The Fantoo Girls - a weekly sports podcast recorded by two women in a Chestnut Hill home recording studio - would like to send flowers to radio host Howard Eskin. They owe their new careers to him.
"I got so sick and tired of him saying to a woman who'd call, 'What are you going to make for dinner?' " recalls Carol Doroba one-half of the Fantoo Girls. "I'd think, 'You know, dude. I can talk sports with you until the sun goes down.' "
She and talk-partner Robin McConaughy made good on that threat in January, when they launched their first episode, a voice, they say, for the casual fan who might not know what the Sixth Man is or be able to diagram the West Coast offense. Two dozen episodes in, they're finding that that more than two-thirds of their 1,500 or so weekly listeners are men.
That might be due to their informed chat, their sultry voices, saucy puns and the fact that they have been able to bag an astonishing A-list of sports figures to interview, from Oakland Raiders receiver Randy Moss, to Hall of Fame basketball player Bill Walton to ESPN's Harold Reynolds to Seattle Mariners GM Bill Bavisi.
Their half-hour show is currently ranked No. 4 on Podcast Bunker's weekly list of best audio recordings. (Fantoo, one might guess, comes from 'A girl can be a fan, too.')
How they got Moss shows their stuff. This winter they traveled to Orlando for the Supershow, which is a clothing and sports-apparel industry event. (Fantoo Girls began as a clothing line so women sports fans could wear something a little more stylish than a McNabb jersey.)
"We saw Moss so we just approached him and begged to interview him," says Doroba. "His agent said he probably would only give us 30 seconds. About 20 minutes later, we were still in the interview."
"He's a huge fisherman," Doroba says. "He started talking about diving out of a boat to catch a 7-pound bass and winding up tangled in sea grass. His barriers were down." That led to Moss waxing about which former NFL quarterback he would have liked to play with, how Philadelphia should not trade Allen Iverson.
Doroba, 40, was speaking by phone Sunday as her son, about to turn one next week, was napping. She lives in Chestnut Hill, and records the weekly shows in the basement of her home near the Wissahickon. Her husband, a musician and producer, built the studio. She grew up in New York, one of seven sports-crazy children. "On our summer vacations, we'd go to fly fishing camp," she says. At Ithaca College, she studied radio and television. About six years ago the procedure to switch her loyalty from the Giants to the Eagles finally took.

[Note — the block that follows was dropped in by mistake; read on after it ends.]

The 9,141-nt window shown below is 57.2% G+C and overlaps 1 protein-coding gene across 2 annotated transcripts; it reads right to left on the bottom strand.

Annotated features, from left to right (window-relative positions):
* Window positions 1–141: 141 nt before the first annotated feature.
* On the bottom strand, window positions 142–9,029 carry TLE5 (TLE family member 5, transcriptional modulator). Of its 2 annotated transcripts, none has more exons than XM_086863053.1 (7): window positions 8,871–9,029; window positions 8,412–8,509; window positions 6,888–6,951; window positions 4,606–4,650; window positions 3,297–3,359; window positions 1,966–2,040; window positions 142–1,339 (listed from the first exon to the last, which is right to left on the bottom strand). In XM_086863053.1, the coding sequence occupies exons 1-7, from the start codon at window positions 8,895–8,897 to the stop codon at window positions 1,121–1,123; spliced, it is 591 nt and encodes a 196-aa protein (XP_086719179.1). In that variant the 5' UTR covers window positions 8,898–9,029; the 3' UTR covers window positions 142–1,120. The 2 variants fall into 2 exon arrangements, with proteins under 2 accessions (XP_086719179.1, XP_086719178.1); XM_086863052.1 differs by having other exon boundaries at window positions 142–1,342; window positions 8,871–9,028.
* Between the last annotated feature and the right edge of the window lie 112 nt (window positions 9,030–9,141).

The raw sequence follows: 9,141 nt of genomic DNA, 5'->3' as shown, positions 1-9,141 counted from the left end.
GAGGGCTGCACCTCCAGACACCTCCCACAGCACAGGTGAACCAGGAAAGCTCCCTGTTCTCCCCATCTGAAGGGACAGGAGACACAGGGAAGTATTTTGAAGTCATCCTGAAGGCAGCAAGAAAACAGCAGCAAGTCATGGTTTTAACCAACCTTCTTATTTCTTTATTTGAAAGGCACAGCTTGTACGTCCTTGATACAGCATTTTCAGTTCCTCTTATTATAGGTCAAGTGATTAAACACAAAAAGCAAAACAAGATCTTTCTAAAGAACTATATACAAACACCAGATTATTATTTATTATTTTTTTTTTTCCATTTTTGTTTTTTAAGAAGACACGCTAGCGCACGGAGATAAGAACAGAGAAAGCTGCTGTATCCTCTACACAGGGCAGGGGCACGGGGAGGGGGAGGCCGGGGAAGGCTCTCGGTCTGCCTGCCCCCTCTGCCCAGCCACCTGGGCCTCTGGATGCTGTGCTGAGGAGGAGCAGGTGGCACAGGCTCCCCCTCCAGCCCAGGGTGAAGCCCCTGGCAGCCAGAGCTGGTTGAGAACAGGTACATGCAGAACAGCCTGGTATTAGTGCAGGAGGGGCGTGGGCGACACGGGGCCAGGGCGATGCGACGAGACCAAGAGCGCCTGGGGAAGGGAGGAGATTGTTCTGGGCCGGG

Her Fantoo partner, McConaughy, 37, lives in Princeton, where she plays competitive ice hockey. She played varsity field hockey for Trinity College. They met about a dozen years ago when McConaughy interviewed for a job at Doroba's executive headhunter business in Manayunk. They worked together a decade before launching the clothing and, now, sports-talk enterprise.
Their shows cover all pro sports, and range into related areas, such as reviews of beer, and critiques of various players. They don't like Iron City, but think Ben Roethlisberger is huge. They're NASCAR fans. I told Doroba that I still haven't figured out how to get into the sport.
"You have to just go," she said. "It's a destination event - racing is just one component. It's a total festival atmosphere, bigger in size to the Super Bowl, just more playful. And it's every weekend. It's more intimate, too. The drivers sleep on one side of the infield. Lucky fans with infield passes get to sleep on the other side. Access to the drivers is great. Once your standing next to their cars you can't help hearing the driver introductions and watching them race. You're just hooked. I just want to get my Bud and knock out a few teeth.
"You still have time to get to Dover today if you hurry."